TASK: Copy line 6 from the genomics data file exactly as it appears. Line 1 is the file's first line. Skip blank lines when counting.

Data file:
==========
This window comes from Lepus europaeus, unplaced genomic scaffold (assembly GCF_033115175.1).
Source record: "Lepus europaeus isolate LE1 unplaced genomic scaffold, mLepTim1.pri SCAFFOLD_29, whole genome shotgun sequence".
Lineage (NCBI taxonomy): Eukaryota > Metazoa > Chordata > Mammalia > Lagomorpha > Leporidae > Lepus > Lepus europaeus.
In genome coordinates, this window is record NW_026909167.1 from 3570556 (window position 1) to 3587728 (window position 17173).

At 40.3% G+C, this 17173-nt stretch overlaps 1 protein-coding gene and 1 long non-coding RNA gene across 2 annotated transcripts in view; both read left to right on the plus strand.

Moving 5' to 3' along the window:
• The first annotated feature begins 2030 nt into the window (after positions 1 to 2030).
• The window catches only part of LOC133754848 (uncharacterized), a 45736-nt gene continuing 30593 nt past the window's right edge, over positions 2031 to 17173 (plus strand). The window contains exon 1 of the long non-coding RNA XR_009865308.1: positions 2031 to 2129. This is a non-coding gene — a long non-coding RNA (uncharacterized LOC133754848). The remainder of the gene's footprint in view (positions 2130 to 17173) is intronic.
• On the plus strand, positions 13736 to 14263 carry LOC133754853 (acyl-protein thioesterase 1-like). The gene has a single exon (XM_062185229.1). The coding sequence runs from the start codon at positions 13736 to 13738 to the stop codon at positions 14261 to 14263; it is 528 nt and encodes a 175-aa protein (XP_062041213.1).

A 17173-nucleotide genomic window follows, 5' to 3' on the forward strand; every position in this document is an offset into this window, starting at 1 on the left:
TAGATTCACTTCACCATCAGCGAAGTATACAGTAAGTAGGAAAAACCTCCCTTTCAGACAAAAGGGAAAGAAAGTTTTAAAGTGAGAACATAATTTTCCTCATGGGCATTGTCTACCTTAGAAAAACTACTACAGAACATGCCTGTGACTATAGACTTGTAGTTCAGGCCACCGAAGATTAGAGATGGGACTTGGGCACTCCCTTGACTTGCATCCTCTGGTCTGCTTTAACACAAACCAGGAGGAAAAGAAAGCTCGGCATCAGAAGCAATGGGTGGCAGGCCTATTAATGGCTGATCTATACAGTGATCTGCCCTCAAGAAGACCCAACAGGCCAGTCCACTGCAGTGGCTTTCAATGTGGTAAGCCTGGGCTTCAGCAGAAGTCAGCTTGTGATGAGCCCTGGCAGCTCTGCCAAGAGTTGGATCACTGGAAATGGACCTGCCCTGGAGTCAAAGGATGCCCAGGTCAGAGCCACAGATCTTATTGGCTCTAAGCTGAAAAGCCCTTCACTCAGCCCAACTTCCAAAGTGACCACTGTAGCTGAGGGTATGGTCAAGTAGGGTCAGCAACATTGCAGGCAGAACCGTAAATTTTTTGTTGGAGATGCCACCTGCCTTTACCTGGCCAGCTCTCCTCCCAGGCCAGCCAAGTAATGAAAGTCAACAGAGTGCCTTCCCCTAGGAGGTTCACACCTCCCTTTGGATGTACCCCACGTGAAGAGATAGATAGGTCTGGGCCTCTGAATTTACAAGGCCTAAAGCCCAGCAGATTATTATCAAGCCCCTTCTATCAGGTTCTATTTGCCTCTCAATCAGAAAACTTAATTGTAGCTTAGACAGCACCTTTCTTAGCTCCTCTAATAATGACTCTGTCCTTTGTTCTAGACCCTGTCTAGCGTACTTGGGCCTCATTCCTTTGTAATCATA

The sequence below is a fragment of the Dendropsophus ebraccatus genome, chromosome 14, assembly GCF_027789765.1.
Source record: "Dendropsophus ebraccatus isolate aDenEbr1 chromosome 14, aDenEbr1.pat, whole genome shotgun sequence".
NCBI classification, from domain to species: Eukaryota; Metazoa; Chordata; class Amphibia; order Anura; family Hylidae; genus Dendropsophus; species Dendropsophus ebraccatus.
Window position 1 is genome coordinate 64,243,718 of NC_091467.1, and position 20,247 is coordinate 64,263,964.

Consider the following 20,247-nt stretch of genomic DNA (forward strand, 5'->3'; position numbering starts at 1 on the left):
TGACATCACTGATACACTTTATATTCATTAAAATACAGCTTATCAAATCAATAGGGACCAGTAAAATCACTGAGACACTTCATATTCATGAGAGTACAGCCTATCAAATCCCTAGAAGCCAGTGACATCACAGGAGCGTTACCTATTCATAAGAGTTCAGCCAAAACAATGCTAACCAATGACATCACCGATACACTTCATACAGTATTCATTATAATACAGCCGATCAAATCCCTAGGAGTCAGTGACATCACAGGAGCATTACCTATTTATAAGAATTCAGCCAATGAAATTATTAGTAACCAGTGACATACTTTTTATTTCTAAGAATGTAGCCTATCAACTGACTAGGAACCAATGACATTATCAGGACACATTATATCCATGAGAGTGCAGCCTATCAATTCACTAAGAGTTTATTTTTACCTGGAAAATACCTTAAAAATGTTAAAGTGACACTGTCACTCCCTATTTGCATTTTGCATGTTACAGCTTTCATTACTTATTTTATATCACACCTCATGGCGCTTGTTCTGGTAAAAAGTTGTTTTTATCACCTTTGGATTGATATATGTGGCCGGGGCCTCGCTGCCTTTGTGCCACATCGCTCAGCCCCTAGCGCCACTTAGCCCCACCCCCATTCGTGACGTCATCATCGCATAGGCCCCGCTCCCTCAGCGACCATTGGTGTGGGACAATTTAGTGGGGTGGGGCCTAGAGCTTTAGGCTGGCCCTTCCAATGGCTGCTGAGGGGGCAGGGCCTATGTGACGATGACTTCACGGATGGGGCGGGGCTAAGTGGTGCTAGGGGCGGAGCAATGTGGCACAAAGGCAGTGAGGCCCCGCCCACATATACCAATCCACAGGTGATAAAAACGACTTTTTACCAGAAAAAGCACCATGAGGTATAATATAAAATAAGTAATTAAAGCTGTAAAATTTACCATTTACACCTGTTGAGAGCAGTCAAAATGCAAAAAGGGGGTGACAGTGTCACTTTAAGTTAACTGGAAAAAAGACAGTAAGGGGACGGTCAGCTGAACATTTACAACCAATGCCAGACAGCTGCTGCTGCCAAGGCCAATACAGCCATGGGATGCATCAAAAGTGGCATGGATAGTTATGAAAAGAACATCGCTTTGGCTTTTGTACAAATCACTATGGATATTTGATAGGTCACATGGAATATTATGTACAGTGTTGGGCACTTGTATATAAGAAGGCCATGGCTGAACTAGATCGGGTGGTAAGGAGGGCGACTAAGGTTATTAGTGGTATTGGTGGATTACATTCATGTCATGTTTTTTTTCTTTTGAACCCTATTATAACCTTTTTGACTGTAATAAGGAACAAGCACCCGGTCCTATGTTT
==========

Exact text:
Moving 5' to 3' along the window: